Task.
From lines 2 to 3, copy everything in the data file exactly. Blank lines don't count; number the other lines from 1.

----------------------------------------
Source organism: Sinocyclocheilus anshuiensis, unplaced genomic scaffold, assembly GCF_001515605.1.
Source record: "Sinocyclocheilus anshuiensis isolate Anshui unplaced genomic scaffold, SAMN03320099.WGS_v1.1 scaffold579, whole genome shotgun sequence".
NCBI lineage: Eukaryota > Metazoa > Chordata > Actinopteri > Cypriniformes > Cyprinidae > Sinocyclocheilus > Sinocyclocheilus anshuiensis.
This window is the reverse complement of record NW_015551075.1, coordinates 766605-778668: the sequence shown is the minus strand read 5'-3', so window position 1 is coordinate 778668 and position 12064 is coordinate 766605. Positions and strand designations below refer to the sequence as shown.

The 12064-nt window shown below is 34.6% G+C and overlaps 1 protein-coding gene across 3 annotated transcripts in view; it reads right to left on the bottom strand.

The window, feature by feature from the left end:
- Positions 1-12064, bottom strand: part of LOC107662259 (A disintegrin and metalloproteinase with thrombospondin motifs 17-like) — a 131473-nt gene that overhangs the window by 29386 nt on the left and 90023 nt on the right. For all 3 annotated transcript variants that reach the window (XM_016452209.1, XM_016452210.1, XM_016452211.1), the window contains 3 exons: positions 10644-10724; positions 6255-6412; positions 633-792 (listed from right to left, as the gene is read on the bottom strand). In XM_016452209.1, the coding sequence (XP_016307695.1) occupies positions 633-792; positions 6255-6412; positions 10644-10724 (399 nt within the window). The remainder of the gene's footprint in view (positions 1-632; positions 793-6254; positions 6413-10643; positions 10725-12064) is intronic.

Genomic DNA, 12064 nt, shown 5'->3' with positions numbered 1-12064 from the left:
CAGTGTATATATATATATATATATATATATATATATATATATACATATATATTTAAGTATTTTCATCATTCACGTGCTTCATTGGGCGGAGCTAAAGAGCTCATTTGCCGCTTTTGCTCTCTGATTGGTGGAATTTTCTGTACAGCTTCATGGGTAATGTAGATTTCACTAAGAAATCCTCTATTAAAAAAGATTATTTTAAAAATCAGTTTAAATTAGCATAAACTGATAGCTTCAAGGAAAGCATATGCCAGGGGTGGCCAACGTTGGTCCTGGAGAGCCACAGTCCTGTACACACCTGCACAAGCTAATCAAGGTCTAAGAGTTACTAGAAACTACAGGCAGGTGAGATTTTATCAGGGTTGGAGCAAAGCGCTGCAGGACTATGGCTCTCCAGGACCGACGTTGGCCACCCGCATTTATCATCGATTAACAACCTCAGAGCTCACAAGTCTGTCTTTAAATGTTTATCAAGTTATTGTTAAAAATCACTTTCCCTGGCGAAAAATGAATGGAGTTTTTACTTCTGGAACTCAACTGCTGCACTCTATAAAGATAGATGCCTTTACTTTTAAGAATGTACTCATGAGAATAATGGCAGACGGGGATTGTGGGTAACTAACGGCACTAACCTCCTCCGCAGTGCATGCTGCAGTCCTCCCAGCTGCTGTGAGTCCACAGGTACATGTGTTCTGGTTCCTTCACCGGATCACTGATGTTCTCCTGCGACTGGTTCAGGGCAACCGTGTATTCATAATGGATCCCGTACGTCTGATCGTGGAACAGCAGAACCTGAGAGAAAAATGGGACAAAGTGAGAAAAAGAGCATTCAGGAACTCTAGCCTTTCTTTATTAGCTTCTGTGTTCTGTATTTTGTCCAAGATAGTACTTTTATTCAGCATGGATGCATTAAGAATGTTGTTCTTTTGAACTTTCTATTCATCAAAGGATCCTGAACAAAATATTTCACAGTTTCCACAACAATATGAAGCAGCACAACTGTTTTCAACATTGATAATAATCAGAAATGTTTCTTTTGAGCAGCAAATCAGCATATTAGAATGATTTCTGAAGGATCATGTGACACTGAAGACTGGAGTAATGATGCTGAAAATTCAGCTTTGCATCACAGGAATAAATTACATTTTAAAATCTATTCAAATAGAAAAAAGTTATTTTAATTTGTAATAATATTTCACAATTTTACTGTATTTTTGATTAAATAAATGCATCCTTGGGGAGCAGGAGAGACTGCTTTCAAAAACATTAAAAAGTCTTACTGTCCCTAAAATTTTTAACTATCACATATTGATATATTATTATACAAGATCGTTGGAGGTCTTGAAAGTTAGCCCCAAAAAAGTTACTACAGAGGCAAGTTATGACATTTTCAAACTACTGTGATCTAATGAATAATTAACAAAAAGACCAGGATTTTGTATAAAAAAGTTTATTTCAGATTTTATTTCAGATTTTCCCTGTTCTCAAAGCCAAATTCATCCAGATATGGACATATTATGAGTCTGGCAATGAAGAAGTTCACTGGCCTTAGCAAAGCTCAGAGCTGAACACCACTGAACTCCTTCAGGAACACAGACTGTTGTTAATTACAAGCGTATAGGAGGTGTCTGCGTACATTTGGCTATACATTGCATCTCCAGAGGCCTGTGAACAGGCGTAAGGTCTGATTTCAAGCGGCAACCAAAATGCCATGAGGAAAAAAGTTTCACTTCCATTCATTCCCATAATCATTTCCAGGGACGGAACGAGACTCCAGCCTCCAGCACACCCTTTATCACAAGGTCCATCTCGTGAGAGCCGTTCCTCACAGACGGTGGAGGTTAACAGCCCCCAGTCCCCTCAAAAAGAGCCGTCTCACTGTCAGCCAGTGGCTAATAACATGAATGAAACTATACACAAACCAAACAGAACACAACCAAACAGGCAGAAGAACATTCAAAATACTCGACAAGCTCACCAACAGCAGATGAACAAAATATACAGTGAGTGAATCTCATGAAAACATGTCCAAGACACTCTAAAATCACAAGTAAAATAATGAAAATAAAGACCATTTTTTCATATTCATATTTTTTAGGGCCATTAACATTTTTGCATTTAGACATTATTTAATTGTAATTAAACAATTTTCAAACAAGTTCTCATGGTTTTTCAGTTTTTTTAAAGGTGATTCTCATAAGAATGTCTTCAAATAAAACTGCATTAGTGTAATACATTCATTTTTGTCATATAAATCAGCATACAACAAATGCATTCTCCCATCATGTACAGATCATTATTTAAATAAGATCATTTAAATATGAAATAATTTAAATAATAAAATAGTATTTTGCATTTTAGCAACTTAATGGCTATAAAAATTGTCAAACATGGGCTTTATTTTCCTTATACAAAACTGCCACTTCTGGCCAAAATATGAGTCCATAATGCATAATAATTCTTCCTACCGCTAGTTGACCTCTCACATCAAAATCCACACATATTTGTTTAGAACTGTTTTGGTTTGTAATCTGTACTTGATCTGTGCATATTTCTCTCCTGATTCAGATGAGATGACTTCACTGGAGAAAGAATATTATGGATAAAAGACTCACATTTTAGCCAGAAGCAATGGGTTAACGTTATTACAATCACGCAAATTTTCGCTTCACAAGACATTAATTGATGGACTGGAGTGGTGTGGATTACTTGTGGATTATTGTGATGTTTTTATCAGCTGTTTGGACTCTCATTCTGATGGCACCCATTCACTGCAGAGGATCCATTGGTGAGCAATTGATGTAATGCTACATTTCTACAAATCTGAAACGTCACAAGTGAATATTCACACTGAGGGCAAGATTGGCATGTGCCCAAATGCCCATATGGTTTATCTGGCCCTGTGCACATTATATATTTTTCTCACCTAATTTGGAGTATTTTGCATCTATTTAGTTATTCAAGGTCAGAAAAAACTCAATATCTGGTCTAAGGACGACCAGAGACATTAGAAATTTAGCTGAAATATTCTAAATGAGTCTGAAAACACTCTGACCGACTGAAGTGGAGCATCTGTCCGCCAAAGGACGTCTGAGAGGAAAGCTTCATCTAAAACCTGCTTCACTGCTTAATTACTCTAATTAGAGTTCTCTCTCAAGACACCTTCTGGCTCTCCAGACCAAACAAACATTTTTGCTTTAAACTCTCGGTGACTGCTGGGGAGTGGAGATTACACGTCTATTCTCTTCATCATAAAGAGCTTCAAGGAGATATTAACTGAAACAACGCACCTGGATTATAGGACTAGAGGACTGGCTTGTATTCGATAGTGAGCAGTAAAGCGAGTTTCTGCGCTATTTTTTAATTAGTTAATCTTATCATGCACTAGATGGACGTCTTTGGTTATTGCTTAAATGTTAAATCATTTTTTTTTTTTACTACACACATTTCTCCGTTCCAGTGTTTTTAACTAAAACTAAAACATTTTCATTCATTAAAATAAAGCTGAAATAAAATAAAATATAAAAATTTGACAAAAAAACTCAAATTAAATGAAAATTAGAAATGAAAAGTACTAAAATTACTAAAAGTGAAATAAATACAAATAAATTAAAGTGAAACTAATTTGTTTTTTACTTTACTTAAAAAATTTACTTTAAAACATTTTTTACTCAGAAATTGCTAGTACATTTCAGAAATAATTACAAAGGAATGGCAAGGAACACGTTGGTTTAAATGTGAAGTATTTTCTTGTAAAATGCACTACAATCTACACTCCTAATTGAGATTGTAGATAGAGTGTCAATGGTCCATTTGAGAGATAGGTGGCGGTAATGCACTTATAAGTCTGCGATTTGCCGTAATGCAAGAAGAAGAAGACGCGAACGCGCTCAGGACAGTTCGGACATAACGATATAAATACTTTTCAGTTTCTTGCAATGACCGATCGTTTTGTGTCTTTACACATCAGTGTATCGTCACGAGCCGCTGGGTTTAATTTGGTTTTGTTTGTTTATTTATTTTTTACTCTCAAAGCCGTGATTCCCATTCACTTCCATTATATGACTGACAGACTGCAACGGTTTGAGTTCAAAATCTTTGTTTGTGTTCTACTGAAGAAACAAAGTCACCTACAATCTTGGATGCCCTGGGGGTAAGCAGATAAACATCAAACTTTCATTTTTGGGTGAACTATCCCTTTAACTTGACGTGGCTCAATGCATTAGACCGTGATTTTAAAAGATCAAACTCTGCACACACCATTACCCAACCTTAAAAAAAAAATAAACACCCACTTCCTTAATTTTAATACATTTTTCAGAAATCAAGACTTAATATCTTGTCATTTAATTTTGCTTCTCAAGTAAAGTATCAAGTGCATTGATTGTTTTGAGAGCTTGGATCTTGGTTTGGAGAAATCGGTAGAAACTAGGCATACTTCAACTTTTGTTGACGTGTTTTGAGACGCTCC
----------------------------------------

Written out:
Source record: "Sinocyclocheilus anshuiensis isolate Anshui unplaced genomic scaffold, SAMN03320099.WGS_v1.1 scaffold579, whole genome shotgun sequence".
NCBI lineage: Eukaryota > Metazoa > Chordata > Actinopteri > Cypriniformes > Cyprinidae > Sinocyclocheilus > Sinocyclocheilus anshuiensis.